Keeping these in views, in the present study, a strategy based on mitochondrial DNA specific primers, was employed to characterize different sources of cytoplasmic male sterile lines, their maintainers and restorers. The study was based on the universal mitochondrial specific primers. The DNA marker profiles of these universal primers for 18 rice genotypes were analyzed for studying the putative polymorphism.


Plant material: In all, 18 genotypes comprising of 7 pairs of CMS and their maintainers and 4 restorer lines were used (Table 1). The male sterility sources included five different CMS sources, viz., Wild Abortive (WA), ‘Kalinga’, O. nivara, O. rufipogon and O. perennis. The lines were made available by the International Rice Research Institute (IRRI), Los Baños, Philippines; Barwale Foundation (BF) and Directorate of Rice Research (DRR), Hyderabad, India.

Primers: A total of 20 different universal mitochondrial (mt) DNA specific primer pairs (Table 2) synthesized by Sigma Aldrich, Bangalore, were used in the study. These universal mtDNA primers were designed based on consensus mtDNA (Petit et al., 1998; Wu et al., 1998) derived from various mitochondrial genes. The details of the amplified region are given in Table 3.

DNA extraction and PCR amplification: Genomic DNA was extracted from freshly harvested young leaves of all the lines using the protocol described by Shanti et al. (2010). PCR was carried out using these markers and the products were resolved on 2.0% agarose (Sigma, Molecular Biology Grade) gel electrophoresis followed by ethidium bromide staining or 6% Polyacrylamide Gel Electrophoresis (PAGE) and silver staining (Nassiri et al., 2007). The fragment size of the amplicons were calculated using the software Utility Alphaease® (Alphainnotech, USA) using Gene Ruler 100 bp plus DNA ladder (MBI Fermentas, Lithuania) as size standard.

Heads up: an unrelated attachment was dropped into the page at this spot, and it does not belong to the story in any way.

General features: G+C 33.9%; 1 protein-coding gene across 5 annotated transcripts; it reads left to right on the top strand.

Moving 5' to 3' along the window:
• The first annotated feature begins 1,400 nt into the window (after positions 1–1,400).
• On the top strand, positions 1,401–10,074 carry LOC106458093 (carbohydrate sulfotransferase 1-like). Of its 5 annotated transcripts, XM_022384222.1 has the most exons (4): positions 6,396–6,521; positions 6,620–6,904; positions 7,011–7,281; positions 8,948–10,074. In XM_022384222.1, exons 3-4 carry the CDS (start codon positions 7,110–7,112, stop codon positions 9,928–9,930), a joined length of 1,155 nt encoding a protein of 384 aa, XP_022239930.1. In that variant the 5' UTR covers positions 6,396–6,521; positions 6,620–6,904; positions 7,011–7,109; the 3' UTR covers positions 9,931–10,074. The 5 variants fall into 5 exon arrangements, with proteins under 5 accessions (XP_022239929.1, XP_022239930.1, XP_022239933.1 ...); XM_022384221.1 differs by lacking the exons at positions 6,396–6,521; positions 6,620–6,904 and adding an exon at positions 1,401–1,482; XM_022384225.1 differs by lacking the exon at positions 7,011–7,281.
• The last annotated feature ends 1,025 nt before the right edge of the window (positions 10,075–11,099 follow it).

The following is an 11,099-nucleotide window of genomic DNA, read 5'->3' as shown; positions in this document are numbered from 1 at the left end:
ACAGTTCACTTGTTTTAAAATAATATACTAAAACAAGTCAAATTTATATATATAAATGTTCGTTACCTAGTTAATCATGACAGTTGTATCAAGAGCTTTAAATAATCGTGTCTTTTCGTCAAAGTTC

Table 1: List of rice genotypes used in the study

Table 2: List of universal mitochondrial DNA specific primers used in the study
Adapted from Petit et al. (1998) and Wu et al. (1998), I: Inosine, NA: No amplification

Table 3: List of universal mitochondrial primers used in the study with the regions they amplified
Adapted from Petit et al. (1998) and Wu et al. (1998)

Data analyses: The presence/absence matrices were analyzed for genetic relatedness in terms of the Dice similarity coefficient (Dice, 1945). The clustering was carried out using the SAHN/UPGMA algorithm through the software NTSYS-pc version 2.21 (Rohlf, 2000). The reliability, goodness of fit and robustness of the phenetic trees were tested by deriving the bootstrapping values (Felsenstein, 1985) carried out by employing the software WINBOOT (Yap and Nelson, 1996).


Out of the 20 primer pairs used, only 17 showed amplification (Table 2). The DNA profiles of ten primers, viz., rRNA, atp6, cob, cox1A, cox2, cox3, nad1A, nad3, nad3A and nad5A were monomorphic. Four primer pairs cob, cox2, nad3A and nad3 which produced amplicons sizes less than 350 bp (base pair) were resolved on PAGE, but failed to manifest polymorphism for these primer pairs.

Seven primer pairs including cox1B, nad4ex1, nad5D, nad1, alp, rpS14 and nad4ex2 exhibited conspicuous polymorphism. The four primer pairs cox1B, nad4ex1, nad5D and nad1 produced a single fragment in all the lines except DMS-4A. A representative pattern for primer cox1B is depicted in Fig. 1. Further, the primer pair alp produced a single amplicon of size 1100 bp in all the lines barring DMS-3A (Fig. 1). PCR was performed twice on all the five primers above in order to rule out the possibility of amplification failure. The primer pair nad4ex2 produced amplicons of 3 kb, 2.5 kb in all the lines studied (Fig. 1). Interestingly, a 2 kb size fragment was observed only in IR58025A, Pusa 6A, IR66707A, IR66707B, IR10198 and KMR3.